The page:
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Willa ***spoilers***

Discussion in 'Just After Sunset' started by Christine62, Dec 3, 2013.

  1. Christine62

    Christine62 Well-Known Member

    In the movie, The Sixth Sense (one of the few movies I wasn't able to second guess) the little boy discovers with the help of a psychologist that he can talk to dead people--and that's okay--because nine times out of ten the dead are just like the living-- trying to figure things out. The neat little twist to this story is the psychologist is dead but he just doesn't know it. These dead people the little boy sees "don't know they are dead." "They see only what they want to see."

    Stephen King takes this idea of the oblivious dead and explores it in his short story, WILLA, the first tale in the Just After Sunset collection. What King does so well here is not describe flesh-eating zombies, or demon-possessed trains but regular people's reactions to unusual events--like realizing you're dead.

    The story opens with a group of folks waiting for a train except David soon realizes that his fiance, Willa is missing. Against the advice of every well-drawn character in the station, David ventures out in the dark, among the wolves, to find Willa.

    So at this point the story I'm thinking this is a tale is about demon-possessed wolves or that maybe Willa will turn into a She-Wolf and eat David. But none of that happens. David discovers Willa at a bar with a loud band whose singer reminds him of Buck Owens.

    The terror here is understated but still very real. WILLA is an exploration of fear of the unknown, denial of reality and acceptance of what can't be changed. This is everyday experience set in an afterlife backdrop. There are those who wait for something to happen and those who make something happen.

    Maybe hell's waiting for a train that will never come and just maybe heaven's dancing for eternity to band with a Buck Owens twang. I'm kinda hoping for the latter, truth be told, I've had a crush on ole Buck since I was twelve.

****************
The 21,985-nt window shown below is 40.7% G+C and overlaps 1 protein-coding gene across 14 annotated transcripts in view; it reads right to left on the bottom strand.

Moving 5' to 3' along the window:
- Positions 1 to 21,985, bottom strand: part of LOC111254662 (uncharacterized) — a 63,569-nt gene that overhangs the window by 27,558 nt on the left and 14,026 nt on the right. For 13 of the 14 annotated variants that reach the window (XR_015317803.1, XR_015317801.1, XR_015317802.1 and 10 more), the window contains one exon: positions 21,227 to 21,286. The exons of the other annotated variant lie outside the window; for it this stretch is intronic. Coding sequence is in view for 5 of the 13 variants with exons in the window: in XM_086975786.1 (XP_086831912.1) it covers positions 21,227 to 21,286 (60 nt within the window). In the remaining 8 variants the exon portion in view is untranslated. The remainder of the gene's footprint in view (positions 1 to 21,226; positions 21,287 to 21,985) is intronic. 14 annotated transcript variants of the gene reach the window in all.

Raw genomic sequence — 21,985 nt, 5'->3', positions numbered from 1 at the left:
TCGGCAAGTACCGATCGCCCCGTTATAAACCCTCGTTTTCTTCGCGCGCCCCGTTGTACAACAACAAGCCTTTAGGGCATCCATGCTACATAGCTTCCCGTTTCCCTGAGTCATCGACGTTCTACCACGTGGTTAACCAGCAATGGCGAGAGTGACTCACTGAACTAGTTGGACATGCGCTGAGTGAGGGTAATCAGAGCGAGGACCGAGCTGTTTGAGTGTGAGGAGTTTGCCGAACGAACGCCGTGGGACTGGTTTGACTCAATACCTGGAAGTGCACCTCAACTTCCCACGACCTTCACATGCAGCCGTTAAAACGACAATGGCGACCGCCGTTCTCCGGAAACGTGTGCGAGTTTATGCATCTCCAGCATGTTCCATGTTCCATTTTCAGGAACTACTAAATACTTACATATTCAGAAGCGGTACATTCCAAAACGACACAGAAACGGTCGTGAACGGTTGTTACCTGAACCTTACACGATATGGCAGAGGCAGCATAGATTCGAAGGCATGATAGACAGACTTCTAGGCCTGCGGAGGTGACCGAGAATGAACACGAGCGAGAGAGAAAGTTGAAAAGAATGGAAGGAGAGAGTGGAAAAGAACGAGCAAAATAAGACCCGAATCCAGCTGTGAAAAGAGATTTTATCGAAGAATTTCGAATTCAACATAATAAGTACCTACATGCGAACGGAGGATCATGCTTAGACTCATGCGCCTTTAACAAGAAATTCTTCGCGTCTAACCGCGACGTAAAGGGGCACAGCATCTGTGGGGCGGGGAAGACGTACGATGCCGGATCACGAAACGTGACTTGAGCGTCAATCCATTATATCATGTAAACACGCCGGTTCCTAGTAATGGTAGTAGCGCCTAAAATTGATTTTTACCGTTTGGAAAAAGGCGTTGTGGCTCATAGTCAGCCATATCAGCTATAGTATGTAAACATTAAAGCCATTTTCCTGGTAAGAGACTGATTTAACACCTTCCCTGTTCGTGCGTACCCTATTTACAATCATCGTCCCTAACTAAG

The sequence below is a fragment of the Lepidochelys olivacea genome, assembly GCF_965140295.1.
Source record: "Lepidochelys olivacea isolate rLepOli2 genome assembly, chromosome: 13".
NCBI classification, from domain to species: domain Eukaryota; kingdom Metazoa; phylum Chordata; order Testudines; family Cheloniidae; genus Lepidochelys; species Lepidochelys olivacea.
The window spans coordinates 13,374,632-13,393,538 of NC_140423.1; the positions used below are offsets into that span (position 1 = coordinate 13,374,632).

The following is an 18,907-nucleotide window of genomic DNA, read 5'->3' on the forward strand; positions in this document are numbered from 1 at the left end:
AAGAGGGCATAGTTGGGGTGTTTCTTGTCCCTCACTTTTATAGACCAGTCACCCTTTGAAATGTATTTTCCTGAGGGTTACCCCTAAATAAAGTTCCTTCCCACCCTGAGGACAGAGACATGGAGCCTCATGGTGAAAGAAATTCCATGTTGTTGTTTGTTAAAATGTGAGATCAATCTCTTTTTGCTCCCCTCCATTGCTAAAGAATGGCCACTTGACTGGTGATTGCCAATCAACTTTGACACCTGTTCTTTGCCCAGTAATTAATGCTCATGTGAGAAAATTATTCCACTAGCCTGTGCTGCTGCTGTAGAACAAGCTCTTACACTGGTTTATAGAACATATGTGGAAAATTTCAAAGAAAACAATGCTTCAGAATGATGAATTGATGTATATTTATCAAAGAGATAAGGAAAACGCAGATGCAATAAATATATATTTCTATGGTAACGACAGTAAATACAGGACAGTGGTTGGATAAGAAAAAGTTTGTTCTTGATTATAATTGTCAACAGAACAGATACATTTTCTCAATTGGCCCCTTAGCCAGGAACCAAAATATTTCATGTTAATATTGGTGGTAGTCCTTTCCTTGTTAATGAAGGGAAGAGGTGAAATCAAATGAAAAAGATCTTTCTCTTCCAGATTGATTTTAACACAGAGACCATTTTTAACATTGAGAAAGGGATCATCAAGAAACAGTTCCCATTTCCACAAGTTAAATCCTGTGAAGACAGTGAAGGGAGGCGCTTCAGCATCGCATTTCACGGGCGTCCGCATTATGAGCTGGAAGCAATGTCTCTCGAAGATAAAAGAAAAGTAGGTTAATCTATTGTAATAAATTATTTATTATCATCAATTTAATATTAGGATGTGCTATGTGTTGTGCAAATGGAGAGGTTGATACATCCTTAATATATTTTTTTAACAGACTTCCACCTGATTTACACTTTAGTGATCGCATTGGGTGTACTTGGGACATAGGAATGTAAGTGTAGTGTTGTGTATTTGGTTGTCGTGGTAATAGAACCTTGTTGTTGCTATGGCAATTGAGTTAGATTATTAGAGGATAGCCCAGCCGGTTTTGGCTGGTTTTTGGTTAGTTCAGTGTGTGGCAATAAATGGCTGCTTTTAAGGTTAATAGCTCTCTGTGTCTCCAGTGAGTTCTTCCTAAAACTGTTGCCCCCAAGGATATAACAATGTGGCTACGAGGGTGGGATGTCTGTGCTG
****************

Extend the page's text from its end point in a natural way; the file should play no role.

Last edited: Dec 3, 2013
  2. gniknehpets

    gniknehpets Backwards Sister Member

    Wow, that's deep and I love it!
    blunthead, kingricefan, Neesy and 2 others like this.
  3. Spideyman

    Spideyman Uber Member

    Excellent post. Thankee kindly!!
    blunthead, kingricefan, Neesy and 3 others like this.
  4. doowopgirl

    doowopgirl very avid fan

    Never looked that deep, but I love your take. I just saw people that didn't know it was time to move on.
    blunthead, kingricefan, Neesy and 3 others like this.
  5. rudiroo

    rudiroo Well-Known Member

    You got it.
    & mentioning The Sixth Sense reminded me that I couldn't (wouldn't) watch that film until I'd gone into hospital & had an operation.
    I felt I'd be tempting fate.

    Fast forward 14 years and now I'm more frightened of hanging around too long, in too much pain.

    SK = lessons in living well and dying better.
    (OK, most of us knoweth not the hour, but some of us do, approximately. . )
    blunthead, Neesy and kingricefan like this.
  6. booklover72

    booklover72 very strange person

    This is my Favourite story out of the whole collection.
    blunthead and Neesy like this.
  7. Kurben

    Kurben The Fool on the Hill

    Willa was my fave in the collection. Really liked the, i don't know, perhaps atmosphere describes it, that hung over the whole story.
    blunthead and Neesy like this.
  8. SutterKane

    SutterKane Well-Known Member

    I just started reading this collection. So far, "Willa" is the only story I have read but I liked it very much. I keep wondering what those ghosts in denial are gonna do when the demolition crew smashes down their train station.
    blunthead and Neesy like this.
  9. Grandpa

    Grandpa Well-Known Member

    I just started reading the collection too. Nice analysis of this one, Christine. It's a good story, done in a relatable and very nice buildup.

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